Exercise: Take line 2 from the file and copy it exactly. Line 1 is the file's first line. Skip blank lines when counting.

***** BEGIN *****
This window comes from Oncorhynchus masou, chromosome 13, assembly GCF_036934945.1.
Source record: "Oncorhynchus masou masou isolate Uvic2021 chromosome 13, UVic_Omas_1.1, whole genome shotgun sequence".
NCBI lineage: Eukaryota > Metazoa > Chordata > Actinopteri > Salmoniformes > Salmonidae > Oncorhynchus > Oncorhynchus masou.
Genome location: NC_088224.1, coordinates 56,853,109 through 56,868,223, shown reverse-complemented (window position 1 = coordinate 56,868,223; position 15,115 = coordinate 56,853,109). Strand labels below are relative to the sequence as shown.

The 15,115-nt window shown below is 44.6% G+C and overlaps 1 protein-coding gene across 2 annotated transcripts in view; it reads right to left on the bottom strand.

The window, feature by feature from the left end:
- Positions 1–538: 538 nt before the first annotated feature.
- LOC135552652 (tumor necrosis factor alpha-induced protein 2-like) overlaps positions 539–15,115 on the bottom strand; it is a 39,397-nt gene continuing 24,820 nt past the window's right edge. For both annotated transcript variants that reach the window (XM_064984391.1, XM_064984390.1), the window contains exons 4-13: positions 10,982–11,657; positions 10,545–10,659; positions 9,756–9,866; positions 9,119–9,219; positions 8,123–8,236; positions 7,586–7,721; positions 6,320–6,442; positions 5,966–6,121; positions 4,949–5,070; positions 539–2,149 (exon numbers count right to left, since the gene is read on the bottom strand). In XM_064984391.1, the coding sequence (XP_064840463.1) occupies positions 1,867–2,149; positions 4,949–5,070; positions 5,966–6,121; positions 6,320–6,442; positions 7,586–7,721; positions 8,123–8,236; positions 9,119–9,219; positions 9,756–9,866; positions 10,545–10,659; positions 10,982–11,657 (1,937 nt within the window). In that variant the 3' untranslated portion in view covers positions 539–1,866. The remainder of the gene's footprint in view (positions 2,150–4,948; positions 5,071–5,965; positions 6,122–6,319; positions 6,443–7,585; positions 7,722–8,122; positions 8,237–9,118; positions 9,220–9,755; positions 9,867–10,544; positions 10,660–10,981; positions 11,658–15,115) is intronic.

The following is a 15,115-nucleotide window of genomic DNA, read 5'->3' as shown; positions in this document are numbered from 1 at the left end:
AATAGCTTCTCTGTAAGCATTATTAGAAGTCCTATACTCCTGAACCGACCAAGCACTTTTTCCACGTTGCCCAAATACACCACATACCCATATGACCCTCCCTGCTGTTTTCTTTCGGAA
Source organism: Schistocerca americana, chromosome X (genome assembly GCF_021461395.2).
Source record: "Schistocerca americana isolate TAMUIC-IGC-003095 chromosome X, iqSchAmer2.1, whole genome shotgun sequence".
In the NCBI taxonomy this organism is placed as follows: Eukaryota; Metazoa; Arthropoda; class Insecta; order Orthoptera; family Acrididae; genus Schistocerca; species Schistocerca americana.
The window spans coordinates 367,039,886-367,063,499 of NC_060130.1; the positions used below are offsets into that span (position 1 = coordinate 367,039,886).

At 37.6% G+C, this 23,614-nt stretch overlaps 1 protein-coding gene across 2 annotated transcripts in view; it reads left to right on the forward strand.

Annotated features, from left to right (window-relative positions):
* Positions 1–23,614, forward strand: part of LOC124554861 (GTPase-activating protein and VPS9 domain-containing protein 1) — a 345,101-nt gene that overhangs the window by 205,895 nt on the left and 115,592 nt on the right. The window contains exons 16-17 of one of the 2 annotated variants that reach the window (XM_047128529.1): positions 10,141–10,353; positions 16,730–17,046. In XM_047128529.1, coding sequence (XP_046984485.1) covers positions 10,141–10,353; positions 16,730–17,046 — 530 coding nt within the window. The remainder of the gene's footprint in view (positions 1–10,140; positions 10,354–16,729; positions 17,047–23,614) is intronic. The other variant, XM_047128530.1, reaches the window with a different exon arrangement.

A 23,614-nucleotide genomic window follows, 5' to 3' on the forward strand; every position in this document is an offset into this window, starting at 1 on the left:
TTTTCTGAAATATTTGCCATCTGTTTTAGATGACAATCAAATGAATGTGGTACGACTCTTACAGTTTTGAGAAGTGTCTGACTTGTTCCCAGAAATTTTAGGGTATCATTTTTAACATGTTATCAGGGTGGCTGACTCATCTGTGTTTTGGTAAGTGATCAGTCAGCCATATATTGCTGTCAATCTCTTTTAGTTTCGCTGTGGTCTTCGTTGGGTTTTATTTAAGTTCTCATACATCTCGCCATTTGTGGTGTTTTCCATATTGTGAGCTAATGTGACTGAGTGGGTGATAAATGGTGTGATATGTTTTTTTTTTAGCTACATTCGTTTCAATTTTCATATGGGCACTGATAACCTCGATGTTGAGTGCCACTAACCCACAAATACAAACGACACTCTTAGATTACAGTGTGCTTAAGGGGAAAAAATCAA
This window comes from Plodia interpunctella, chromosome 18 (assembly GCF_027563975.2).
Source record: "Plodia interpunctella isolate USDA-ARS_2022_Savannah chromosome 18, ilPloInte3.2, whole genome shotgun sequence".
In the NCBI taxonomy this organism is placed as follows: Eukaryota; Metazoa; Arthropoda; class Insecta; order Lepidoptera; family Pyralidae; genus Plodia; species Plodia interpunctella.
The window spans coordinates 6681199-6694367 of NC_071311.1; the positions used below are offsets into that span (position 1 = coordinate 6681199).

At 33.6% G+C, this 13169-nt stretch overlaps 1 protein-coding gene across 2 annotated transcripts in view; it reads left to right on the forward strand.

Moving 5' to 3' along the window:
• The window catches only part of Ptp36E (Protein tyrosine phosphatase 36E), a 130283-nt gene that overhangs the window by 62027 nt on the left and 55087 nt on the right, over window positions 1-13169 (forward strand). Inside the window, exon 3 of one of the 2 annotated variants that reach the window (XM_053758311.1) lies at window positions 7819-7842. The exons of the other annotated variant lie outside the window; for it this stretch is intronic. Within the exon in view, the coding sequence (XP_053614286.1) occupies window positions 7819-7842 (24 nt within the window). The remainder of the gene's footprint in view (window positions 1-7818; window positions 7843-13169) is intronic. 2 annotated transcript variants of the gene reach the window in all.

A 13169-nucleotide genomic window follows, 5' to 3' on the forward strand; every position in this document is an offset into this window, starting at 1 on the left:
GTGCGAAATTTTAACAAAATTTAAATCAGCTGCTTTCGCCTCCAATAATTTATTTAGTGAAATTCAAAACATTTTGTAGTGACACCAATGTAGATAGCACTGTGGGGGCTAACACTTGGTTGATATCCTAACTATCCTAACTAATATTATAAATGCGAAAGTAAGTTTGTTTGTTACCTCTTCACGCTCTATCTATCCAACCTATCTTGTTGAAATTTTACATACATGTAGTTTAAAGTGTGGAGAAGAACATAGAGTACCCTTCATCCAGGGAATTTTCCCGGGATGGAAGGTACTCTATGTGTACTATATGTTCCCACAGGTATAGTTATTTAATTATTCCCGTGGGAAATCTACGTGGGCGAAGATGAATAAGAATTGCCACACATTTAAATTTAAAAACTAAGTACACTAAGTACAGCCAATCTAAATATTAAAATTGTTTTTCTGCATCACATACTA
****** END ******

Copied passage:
Source record: "Oncorhynchus masou masou isolate Uvic2021 chromosome 13, UVic_Omas_1.1, whole genome shotgun sequence".